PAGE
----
There’s something really relaxing and fascinating about growing plants. So much goes into the process: it’s the sort of thing that really makes me feel humble when I think about it. To think a single seed can just be thrown into some relatively homogeneous organic medium and grow to thousands of times its size, based only on a string of interpretable nucleotides wrapped around themselves, is pretty mind-blowing.
This is the first year in which I’ve actually grown my plants from seed, with the exception of the corn I threw into the ground last year. I’ve got tomatoes, soybeans, cucumbers, and peas growing on a little table in my living room right now, all of them having been started about ten days ago.
Each one of them has grown differently. The cucumber plants slowly slid out of the dirt, bent and still with their seed coats on, then broke them off as their leaves started to unfold. The soybeans, on the other hand, sat around mostly inert until they broke apart huge chunks of soil and sprang forth into the air. I wasn’t really expecting that to happen–plants usually just feel like plants, and seedlings generally look nondescript to me. It never occurred to me that they would have such different strategies and means of growing.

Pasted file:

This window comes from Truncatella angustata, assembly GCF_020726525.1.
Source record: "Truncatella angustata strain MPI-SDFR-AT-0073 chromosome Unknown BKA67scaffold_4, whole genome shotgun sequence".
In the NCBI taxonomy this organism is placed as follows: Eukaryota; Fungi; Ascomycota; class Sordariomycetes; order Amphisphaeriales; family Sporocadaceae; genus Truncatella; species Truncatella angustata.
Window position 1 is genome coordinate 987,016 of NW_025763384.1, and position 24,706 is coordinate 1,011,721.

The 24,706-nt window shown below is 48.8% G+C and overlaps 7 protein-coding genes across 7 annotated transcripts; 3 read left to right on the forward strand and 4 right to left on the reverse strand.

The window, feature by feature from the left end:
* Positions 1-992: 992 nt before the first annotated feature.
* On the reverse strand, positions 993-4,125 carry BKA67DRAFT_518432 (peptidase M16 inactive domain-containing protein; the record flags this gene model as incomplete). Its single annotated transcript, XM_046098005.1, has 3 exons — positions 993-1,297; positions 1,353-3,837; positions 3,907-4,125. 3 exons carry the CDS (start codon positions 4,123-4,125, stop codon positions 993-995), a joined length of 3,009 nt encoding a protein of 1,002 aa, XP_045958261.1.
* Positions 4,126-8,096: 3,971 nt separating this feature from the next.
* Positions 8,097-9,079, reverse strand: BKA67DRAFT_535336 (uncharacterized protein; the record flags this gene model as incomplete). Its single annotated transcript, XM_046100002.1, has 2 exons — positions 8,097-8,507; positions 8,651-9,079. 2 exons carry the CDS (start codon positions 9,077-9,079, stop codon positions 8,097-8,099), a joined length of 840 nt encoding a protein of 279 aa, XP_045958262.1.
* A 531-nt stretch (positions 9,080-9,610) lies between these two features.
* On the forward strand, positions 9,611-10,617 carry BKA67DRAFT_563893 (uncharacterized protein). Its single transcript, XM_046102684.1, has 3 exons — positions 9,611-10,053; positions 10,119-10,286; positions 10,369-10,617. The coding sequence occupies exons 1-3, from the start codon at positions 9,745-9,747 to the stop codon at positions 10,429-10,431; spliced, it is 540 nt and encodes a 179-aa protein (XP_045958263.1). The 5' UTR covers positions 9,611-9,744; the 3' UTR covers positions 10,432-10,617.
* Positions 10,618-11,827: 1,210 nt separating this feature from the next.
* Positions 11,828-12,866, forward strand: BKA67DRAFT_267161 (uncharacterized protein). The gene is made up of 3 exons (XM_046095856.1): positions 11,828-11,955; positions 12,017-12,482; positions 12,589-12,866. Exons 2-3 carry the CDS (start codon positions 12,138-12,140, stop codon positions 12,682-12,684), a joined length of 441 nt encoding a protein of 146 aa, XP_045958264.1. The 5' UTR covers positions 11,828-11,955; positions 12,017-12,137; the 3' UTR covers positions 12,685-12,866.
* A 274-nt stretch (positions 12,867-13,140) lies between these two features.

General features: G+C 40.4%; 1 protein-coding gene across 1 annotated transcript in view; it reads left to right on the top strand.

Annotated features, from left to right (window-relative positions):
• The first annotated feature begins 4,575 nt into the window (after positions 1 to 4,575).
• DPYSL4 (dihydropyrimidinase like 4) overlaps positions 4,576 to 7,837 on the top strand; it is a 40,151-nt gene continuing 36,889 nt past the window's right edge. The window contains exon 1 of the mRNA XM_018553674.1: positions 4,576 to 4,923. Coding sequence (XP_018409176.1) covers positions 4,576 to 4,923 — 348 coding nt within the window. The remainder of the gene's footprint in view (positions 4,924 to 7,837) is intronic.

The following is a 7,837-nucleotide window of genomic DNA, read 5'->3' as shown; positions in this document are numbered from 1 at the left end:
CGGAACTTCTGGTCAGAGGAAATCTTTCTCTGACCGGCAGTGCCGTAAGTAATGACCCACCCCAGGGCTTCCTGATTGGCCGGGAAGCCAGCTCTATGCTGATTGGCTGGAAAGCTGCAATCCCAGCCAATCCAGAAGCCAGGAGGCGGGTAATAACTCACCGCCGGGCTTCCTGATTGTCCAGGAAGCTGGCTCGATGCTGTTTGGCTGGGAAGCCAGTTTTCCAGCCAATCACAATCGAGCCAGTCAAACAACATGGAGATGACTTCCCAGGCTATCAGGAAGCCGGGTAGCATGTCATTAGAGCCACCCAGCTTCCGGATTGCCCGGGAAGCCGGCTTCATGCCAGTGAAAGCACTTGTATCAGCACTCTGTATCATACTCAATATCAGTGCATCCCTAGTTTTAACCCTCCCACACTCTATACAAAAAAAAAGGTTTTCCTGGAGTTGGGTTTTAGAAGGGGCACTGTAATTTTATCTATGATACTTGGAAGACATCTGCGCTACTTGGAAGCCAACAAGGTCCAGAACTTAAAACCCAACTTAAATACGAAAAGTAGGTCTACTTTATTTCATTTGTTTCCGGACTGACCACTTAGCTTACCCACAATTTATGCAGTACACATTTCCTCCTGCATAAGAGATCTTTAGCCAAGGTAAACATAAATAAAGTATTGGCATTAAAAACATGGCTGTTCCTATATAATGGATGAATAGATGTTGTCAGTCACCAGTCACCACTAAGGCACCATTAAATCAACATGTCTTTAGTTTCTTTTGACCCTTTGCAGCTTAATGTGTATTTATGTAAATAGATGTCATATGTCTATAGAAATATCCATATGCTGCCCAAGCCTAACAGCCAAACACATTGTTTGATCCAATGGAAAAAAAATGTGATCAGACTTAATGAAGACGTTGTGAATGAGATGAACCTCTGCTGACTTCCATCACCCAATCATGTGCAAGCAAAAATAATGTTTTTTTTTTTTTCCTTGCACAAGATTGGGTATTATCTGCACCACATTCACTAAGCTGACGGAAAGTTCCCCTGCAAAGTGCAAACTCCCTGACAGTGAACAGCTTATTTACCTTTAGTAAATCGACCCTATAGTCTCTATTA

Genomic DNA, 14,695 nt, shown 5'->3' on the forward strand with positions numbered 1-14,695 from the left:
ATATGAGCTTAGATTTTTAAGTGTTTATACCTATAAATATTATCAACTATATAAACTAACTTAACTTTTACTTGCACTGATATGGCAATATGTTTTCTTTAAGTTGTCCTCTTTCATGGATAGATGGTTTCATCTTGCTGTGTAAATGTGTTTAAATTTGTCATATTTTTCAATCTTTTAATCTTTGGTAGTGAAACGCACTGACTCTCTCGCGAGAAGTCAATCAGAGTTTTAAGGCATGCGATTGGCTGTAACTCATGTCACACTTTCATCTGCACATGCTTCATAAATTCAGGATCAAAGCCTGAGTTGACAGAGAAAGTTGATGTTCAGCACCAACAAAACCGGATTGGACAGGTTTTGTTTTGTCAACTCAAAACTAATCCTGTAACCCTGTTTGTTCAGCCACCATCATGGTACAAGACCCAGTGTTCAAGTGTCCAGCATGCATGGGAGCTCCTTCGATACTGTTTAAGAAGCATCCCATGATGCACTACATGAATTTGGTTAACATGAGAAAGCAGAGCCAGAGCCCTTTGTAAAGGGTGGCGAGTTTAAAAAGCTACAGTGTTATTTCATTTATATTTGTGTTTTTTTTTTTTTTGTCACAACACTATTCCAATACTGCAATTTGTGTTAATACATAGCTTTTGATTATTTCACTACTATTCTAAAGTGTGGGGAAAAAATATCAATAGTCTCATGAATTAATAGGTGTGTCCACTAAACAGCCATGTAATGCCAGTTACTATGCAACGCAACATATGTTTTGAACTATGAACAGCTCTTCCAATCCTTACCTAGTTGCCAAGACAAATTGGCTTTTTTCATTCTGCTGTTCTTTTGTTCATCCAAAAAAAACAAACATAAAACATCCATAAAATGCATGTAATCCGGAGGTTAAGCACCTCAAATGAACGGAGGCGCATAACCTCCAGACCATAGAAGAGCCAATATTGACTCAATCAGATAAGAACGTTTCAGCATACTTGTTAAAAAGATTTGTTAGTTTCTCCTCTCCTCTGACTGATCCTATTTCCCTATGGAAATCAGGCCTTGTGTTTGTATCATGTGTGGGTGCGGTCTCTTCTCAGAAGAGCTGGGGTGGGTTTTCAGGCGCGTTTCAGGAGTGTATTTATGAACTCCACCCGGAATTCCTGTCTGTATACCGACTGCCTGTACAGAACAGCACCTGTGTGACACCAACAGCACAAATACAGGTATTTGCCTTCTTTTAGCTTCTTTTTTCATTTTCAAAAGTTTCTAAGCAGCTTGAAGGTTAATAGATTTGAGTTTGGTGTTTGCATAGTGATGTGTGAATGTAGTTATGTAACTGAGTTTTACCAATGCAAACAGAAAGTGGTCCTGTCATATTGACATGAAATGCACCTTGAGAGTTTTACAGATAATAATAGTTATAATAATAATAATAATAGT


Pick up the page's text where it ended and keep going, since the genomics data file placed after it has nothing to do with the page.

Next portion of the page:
What really fascinates me is that they started off as essentially nothing. I could easily fit any of the seeds on a single fingernail when I bought them. Now, most of the plants are bigger than my finger, and in a few months they’ll be massive. They might even begin to fruit. Stranger still is the fact that they’re doing this all by pulling resources from a heavily mixed medium of organic matter, giving order to it, and bearing all of their fruits before dying and returning to that same medium. I guess that’s how all life operates, myself included, but it’s really strange to see it happen from start to an anticipated finish.
Hopefully the seedlings will survive the journey from Worcester to Glenside on Sunday.